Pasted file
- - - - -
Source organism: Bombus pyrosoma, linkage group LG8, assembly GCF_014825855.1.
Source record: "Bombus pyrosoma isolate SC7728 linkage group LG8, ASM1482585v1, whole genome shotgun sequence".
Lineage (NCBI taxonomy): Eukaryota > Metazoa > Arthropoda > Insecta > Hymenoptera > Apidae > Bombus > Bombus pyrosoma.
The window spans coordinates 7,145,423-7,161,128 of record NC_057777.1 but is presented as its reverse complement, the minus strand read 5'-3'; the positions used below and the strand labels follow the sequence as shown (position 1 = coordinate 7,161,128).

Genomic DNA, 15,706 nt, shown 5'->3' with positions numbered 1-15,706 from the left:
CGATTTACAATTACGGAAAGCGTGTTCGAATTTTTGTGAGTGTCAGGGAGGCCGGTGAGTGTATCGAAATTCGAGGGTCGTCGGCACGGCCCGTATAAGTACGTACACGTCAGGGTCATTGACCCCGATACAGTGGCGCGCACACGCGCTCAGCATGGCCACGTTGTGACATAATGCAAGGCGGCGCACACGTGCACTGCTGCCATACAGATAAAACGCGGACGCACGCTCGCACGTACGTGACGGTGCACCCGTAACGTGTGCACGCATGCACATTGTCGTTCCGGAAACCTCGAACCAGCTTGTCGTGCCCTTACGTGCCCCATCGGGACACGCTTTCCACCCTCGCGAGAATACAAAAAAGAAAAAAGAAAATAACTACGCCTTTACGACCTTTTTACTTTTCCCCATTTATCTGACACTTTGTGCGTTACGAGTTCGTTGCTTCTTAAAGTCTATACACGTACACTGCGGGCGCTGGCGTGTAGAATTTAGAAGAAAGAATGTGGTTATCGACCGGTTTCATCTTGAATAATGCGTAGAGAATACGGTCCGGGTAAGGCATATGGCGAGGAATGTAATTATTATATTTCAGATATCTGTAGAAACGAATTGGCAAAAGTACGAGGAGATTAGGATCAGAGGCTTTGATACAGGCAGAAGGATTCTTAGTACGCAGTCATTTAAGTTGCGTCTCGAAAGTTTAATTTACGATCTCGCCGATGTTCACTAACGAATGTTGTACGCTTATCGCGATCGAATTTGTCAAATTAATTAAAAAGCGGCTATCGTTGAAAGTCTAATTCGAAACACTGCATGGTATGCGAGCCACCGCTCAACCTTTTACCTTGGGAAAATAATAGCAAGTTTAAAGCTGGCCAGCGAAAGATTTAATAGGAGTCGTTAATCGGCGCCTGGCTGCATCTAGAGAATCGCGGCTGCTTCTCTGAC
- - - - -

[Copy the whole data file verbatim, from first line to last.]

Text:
Source organism: Bombus pyrosoma, linkage group LG8, assembly GCF_014825855.1.
Source record: "Bombus pyrosoma isolate SC7728 linkage group LG8, ASM1482585v1, whole genome shotgun sequence".
Lineage (NCBI taxonomy): Eukaryota > Metazoa > Arthropoda > Insecta > Hymenoptera > Apidae > Bombus > Bombus pyrosoma.
The window spans coordinates 7,145,423-7,161,128 of record NC_057777.1 but is presented as its reverse complement, the minus strand read 5'-3'; the positions used below and the strand labels follow the sequence as shown (position 1 = coordinate 7,161,128).

Genomic DNA, 15,706 nt, shown 5'->3' with positions numbered 1-15,706 from the left:
CGATTTACAATTACGGAAAGCGTGTTCGAATTTTTGTGAGTGTCAGGGAGGCCGGTGAGTGTATCGAAATTCGAGGGTCGTCGGCACGGCCCGTATAAGTACGTACACGTCAGGGTCATTGACCCCGATACAGTGGCGCGCACACGCGCTCAGCATGGCCACGTTGTGACATAATGCAAGGCGGCGCACACGTGCACTGCTGCCATACAGATAAAACGCGGACGCACGCTCGCACGTACGTGACGGTGCACCCGTAACGTGTGCACGCATGCACATTGTCGTTCCGGAAACCTCGAACCAGCTTGTCGTGCCCTTACGTGCCCCATCGGGACACGCTTTCCACCCTCGCGAGAATACAAAAAAGAAAAAAGAAAATAACTACGCCTTTACGACCTTTTTACTTTTCCCCATTTATCTGACACTTTGTGCGTTACGAGTTCGTTGCTTCTTAAAGTCTATACACGTACACTGCGGGCGCTGGCGTGTAGAATTTAGAAGAAAGAATGTGGTTATCGACCGGTTTCATCTTGAATAATGCGTAGAGAATACGGTCCGGGTAAGGCATATGGCGAGGAATGTAATTATTATATTTCAGATATCTGTAGAAACGAATTGGCAAAAGTACGAGGAGATTAGGATCAGAGGCTTTGATACAGGCAGAAGGATTCTTAGTACGCAGTCATTTAAGTTGCGTCTCGAAAGTTTAATTTACGATCTCGCCGATGTTCACTAACGAATGTTGTACGCTTATCGCGATCGAATTTGTCAAATTAATTAAAAAGCGGCTATCGTTGAAAGTCTAATTCGAAACACTGCATGGTATGCGAGCCACCGCTCAACCTTTTACCTTGGGAAAATAATAGCAAGTTTAAAGCTGGCCAGCGAAAGATTTAATAGGAGTCGTTAATCGGCGCCTGGCTGCATCTAGAGAATCGCGGCTGCTTCTCTGAC